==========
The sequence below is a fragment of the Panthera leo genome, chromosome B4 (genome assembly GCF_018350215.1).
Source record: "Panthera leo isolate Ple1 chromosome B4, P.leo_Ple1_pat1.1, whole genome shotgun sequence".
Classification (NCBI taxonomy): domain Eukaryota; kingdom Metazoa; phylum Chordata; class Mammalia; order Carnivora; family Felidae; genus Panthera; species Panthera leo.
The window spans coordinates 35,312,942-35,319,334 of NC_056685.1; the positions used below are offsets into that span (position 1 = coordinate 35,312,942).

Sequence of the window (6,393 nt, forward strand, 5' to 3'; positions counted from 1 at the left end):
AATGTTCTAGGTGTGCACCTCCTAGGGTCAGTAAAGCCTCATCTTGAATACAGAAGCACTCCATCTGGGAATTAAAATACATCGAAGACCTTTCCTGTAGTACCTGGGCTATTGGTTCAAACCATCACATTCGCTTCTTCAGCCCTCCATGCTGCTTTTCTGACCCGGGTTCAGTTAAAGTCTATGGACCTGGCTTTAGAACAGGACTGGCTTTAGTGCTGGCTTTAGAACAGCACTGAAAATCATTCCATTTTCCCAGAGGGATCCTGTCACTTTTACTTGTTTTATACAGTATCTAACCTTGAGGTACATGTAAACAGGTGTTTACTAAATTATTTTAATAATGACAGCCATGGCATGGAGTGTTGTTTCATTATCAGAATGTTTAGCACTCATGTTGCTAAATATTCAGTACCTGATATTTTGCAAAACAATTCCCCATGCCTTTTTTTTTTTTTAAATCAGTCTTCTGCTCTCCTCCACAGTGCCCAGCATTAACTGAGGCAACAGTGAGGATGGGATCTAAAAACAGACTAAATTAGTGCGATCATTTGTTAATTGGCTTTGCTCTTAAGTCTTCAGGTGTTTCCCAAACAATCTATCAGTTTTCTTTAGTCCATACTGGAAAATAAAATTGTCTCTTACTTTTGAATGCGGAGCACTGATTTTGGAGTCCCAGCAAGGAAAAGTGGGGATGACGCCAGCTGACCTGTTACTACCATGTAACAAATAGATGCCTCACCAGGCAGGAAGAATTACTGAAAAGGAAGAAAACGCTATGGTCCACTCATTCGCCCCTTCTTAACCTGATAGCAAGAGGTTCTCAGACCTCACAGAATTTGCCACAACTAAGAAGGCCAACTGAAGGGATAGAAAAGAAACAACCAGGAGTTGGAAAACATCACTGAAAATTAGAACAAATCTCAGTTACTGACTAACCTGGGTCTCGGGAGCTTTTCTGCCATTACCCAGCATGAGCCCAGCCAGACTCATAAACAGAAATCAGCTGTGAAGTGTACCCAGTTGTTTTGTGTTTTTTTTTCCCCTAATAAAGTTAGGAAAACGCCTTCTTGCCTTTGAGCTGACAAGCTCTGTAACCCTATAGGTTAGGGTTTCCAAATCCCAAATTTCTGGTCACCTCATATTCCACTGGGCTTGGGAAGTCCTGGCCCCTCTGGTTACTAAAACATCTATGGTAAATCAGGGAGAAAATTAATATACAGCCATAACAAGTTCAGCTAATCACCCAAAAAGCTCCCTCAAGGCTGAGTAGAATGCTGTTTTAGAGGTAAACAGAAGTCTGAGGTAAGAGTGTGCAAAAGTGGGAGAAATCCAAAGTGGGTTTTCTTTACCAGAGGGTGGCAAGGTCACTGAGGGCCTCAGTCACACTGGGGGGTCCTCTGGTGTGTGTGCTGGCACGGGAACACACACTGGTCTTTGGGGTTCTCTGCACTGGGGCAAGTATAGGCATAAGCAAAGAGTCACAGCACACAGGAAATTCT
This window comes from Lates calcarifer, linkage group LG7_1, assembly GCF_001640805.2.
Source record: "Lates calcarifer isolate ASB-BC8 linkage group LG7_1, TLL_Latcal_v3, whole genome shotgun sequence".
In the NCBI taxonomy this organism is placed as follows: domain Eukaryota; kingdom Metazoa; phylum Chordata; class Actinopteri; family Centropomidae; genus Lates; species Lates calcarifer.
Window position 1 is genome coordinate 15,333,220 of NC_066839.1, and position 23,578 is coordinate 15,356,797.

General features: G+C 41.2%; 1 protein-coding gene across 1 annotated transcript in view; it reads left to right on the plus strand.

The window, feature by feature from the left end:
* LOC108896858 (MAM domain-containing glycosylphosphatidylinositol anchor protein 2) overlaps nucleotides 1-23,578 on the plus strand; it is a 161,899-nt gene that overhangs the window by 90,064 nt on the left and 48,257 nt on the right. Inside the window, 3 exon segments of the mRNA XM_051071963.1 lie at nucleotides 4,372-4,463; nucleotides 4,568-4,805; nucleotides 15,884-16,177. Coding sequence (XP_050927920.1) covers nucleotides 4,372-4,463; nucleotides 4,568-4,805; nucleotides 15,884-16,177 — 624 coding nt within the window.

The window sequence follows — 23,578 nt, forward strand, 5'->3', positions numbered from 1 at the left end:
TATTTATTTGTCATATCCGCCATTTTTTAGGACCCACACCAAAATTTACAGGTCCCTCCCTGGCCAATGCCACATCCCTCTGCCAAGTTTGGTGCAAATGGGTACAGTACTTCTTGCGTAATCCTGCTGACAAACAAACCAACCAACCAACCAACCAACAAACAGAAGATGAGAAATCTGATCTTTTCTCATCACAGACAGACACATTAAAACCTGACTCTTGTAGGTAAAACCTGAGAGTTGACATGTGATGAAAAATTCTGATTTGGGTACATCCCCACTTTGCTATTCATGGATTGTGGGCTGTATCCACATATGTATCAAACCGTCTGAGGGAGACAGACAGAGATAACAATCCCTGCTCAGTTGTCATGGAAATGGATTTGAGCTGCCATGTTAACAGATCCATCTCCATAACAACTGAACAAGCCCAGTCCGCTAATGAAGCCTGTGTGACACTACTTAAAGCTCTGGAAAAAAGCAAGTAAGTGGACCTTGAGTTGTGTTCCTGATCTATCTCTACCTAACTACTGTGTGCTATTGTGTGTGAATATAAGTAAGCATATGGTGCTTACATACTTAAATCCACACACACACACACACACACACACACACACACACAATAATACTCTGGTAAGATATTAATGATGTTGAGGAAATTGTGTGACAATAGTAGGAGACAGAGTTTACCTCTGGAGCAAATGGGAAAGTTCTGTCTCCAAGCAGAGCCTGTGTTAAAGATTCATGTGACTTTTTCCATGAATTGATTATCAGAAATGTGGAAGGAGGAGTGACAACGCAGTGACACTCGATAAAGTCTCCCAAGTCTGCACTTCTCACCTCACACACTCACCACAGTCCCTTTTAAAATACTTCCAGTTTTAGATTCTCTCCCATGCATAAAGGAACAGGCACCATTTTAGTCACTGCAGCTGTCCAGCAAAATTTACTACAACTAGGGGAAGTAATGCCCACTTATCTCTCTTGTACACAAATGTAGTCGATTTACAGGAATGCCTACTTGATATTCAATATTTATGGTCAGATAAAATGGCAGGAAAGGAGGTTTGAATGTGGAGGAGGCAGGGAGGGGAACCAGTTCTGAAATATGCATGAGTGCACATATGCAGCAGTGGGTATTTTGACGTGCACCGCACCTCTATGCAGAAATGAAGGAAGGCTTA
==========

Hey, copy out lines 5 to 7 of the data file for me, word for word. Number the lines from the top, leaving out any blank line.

Sequence of the window (6,393 nt, forward strand, 5' to 3'; positions counted from 1 at the left end):
AATGTTCTAGGTGTGCACCTCCTAGGGTCAGTAAAGCCTCATCTTGAATACAGAAGCACTCCATCTGGGAATTAAAATACATCGAAGACCTTTCCTGTAGTACCTGGGCTATTGGTTCAAACCATCACATTCGCTTCTTCAGCCCTCCATGCTGCTTTTCTGACCCGGGTTCAGTTAAAGTCTATGGACCTGGCTTTAGAACAGGACTGGCTTTAGTGCTGGCTTTAGAACAGCACTGAAAATCATTCCATTTTCCCAGAGGGATCCTGTCACTTTTACTTGTTTTATACAGTATCTAACCTTGAGGTACATGTAAACAGGTGTTTACTAAATTATTTTAATAATGACAGCCATGGCATGGAGTGTTGTTTCATTATCAGAATGTTTAGCACTCATGTTGCTAAATATTCAGTACCTGATATTTTGCAAAACAATTCCCCATGCCTTTTTTTTTTTTTAAATCAGTCTTCTGCTCTCCTCCACAGTGCCCAGCATTAACTGAGGCAACAGTGAGGATGGGATCTAAAAACAGACTAAATTAGTGCGATCATTTGTTAATTGGCTTTGCTCTTAAGTCTTCAGGTGTTTCCCAAACAATCTATCAGTTTTCTTTAGTCCATACTGGAAAATAAAATTGTCTCTTACTTTTGAATGCGGAGCACTGATTTTGGAGTCCCAGCAAGGAAAAGTGGGGATGACGCCAGCTGACCTGTTACTACCATGTAACAAATAGATGCCTCACCAGGCAGGAAGAATTACTGAAAAGGAAGAAAACGCTATGGTCCACTCATTCGCCCCTTCTTAACCTGATAGCAAGAGGTTCTCAGACCTCACAGAATTTGCCACAACTAAGAAGGCCAACTGAAGGGATAGAAAAGAAACAACCAGGAGTTGGAAAACATCACTGAAAATTAGAACAAATCTCAGTTACTGACTAACCTGGGTCTCGGGAGCTTTTCTGCCATTACCCAGCATGAGCCCAGCCAGACTCATAAACAGAAATCAGCTGTGAAGTGTACCCAGTTGTTTTGTGTTTTTTTTTCCCCTAATAAAGTTAGGAAAACGCCTTCTTGCCTTTGAGCTGACAAGCTCTGTAACCCTATAGGTTAGGGTTTCCAAATCCCAAATTTCTGGTCACCTCATATTCCACTGGGCTTGGGAAGTCCTGGCCCCTCTGGTTACTAAAACATCTATGGTAAATCAGGGAGAAAATTAATATACAGCCATAACAAGTTCAGCTAATCACCCAAAAAGCTCCCTCAAGGCTGAGTAGAATGCTGTTTTAGAGGTAAACAGAAGTCTGAGGTAAGAGTGTGCAAAAGTGGGAGAAATCCAAAGTGGGTTTTCTTTACCAGAGGGTGGCAAGGTCACTGAGGGCCTCAGTCACACTGGGGGGTCCTCTGGTGTGTGTGCTGGCACGGGAACACACACTGGTCTTTGGGGTTCTCTGCACTGGGGCAAGTATAGGCATAAGCAAAGAGTCACAGCACACAGGAAATTCT
This window comes from Lates calcarifer, linkage group LG7_1, assembly GCF_001640805.2.